Up to one million incidents of domestic violence may go unreported in Scotland every year, according to experts, who warn the sheer scale of the crisis threatens to overwhelm police, prosecution and support services.
Police last year reported 33,425 alleged assaults to the Crown Office but campaigners say the true number of incidents of violence, verbal abuse and coercive control is far higher.
SafeLives, the UK-wide charity dedicated to ending domestic abuse, believe that before seeking help women endure an average of 50 incidents, and wait, on average, up to three years, suggesting Scots victims are enduring around 600,000 incidents a year without reporting them. Experts, however, fear that number may be even higher.
Dr Allan Moore, author of this year’s Survivors Voices report, which was prepared as part of the development of a new restorative justice programme for the Scottish Government, said the real number of incidents could be as high as one million a year.
He said: “My belief is that all of us, including the government and agencies who work in this sector, are loathe to admit or acknowledge the true scale of it because it is not only overwhelming, there is a fear of being accused of a failure to tackle the problem, when, in fact, they are doing good work.
“But, if we fail to confront the scale of it, the cycle will never stop.”
Moore, a criminology and criminal justice lecturer at West of Scotland University and one of the country’s foremost experts on victims of crime, said that, as a result, the very complex nature of domestic abuse, gender violence and intimate partner violence was hidden away.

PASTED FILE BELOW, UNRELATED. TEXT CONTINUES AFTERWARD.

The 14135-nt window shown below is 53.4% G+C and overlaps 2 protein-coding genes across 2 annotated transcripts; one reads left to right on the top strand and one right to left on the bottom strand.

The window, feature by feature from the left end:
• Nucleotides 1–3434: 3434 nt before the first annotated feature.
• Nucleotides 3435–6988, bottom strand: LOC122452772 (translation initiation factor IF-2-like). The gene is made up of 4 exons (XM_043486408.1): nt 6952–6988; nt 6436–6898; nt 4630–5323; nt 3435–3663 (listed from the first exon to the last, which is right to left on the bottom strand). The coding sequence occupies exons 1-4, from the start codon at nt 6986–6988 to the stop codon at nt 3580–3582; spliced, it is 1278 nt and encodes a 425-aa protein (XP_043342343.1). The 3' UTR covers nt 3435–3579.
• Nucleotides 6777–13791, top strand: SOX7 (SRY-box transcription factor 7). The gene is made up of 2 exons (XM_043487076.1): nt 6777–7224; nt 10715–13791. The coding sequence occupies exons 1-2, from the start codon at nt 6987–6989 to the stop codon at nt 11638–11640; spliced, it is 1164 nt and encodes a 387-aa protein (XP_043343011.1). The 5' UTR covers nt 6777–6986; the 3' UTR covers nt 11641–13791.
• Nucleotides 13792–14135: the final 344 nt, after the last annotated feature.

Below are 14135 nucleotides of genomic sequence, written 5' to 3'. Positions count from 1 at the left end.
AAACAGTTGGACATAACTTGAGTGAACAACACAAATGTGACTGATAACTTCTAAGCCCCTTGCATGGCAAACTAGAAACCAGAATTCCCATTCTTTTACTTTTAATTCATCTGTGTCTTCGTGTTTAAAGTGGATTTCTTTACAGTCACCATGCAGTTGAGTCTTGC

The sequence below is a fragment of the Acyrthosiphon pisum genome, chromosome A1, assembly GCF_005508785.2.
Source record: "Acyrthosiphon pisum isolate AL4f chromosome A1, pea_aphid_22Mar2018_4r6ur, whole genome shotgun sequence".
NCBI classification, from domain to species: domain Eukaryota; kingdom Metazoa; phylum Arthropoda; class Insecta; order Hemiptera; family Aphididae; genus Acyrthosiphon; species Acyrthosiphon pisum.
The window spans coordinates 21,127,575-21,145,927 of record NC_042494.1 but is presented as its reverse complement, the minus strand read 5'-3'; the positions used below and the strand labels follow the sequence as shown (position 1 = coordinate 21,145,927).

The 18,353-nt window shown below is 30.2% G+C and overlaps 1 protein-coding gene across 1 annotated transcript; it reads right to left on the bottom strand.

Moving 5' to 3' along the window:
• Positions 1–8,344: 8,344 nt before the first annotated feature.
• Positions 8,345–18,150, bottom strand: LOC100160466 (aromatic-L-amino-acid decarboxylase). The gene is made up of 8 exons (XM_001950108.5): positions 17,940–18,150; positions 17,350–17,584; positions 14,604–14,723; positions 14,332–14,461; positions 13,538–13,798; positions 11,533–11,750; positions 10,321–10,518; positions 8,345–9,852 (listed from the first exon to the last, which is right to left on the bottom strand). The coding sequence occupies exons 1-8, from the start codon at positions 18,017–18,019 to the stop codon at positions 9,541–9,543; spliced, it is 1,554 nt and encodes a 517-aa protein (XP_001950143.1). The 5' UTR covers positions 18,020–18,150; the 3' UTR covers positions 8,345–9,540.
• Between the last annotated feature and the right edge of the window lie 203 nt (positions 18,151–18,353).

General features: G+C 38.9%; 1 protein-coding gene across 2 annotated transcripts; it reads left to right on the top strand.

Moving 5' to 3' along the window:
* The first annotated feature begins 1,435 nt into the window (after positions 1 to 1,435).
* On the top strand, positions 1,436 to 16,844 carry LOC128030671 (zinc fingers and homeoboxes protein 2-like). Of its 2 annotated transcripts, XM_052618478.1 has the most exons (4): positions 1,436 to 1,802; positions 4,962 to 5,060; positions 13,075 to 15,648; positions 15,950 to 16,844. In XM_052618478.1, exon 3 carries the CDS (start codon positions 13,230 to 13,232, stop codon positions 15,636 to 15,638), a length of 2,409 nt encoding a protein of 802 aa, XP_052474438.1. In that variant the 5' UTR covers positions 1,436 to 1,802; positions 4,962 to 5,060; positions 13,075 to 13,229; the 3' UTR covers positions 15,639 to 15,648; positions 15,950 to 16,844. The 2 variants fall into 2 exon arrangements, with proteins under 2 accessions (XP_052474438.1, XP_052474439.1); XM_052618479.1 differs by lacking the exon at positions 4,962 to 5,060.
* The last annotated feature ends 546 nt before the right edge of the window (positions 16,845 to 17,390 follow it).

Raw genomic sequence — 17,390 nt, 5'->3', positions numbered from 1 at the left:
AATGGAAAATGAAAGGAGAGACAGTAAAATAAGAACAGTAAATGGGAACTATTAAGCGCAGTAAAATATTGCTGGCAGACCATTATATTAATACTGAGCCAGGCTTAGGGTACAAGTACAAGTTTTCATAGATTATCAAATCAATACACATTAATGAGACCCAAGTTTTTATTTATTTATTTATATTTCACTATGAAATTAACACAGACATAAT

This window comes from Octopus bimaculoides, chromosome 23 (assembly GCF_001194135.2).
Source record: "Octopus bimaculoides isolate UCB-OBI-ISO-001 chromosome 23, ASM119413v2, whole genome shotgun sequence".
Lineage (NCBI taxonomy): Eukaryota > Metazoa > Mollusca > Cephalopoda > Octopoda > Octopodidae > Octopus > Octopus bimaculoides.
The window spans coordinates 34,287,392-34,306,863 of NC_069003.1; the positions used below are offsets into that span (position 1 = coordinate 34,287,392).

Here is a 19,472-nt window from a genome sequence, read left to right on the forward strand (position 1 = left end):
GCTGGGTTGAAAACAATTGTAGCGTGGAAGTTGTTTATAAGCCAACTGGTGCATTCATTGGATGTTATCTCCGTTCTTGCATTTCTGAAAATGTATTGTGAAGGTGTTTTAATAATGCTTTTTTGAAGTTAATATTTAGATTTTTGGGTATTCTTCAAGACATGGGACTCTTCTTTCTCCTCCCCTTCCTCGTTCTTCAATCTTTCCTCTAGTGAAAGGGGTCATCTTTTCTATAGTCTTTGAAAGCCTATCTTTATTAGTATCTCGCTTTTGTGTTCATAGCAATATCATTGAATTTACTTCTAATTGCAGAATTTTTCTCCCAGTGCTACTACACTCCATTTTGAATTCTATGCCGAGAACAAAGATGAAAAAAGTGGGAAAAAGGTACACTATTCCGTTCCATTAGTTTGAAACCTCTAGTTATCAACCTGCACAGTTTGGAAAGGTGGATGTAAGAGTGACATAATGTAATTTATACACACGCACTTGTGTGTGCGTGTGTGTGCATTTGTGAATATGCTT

“Evidence shows that those who suffer abuse tend to suffer multiple instances,” he said. “These can include anything from women feeling threatened by being whistled at or subjected to inappropriate comment, to being intimidated, coercive or financial control to physical or sexual violence.
“The most recent Scottish crime figures showed 16.5% of adults had experienced it, and that equates to around 700,000. When you consider most will have suffered multiple incidents, it’s easy to see the figure rise to over a million instances a year.
“There is no black and white proof of that figure. But all the circumstantial threads of evidence point to it being the truth. When you join together all those threads you get a very strong rope.
“We must recognise that we are now at a particular moment in time where all attention is centred on domestic and misogynistic abuse. We should seize that moment to bring in the changes that will give women a voice and allow them to be heard.”
Professor Jane Monckton Smith, a forensic criminologist specialising in homicide, stalking and coercive control, said: “I have no doubt the real figure of abusive behaviour towards women and girls will be around a million instances a year in Scotland. But the attrition of crime means there will be no official figure supporting that. People are afraid of the enormity of the abuse that goes on daily.
“Crimes against women and children are out of control. But official figures simply don’t reflect how bad it really is. I’ve studied hundreds of cases of female homicides that have been categorised as sudden deaths or suicide.
“If we can’t rely on police homicide figures, how can we possibly rely on their figures for domestic abuse and violence against women and children?
“Sexual violence against women and children is now at epidemic levels because of the easily accessed violent porn that is being considered to be the norm. It’s become so widespread we even find young girls believing it to be the norm.”
Monckton Smith welcomed moves to introduce a standalone offence of misogyny to Scottish law.
She said: “Just the other day Prime Minister Boris Johnson admitted that misogyny was so widespread the police couldn’t possibly cope with it and that was why he wasn’t going to make it a crime.
“I applaud Scotland for having the bravery to be considering taking that step because it sends out a very powerful message that this type of behaviour has to stop or there will be punitive consequences.”
Scottish Women Aid said official figures were “the tip of the iceberg”.
They added: “We know that not every survivor will report, and there’s no good way to measure this fully with the existing collection measures we have.
“Also, we don’t use the word ‘incidents’ so much when talking about domestic abuse, and this is often how they are recorded. Because we see abuse as a pattern of behaviours, rather than a single act, it’s important to look at the larger context of this.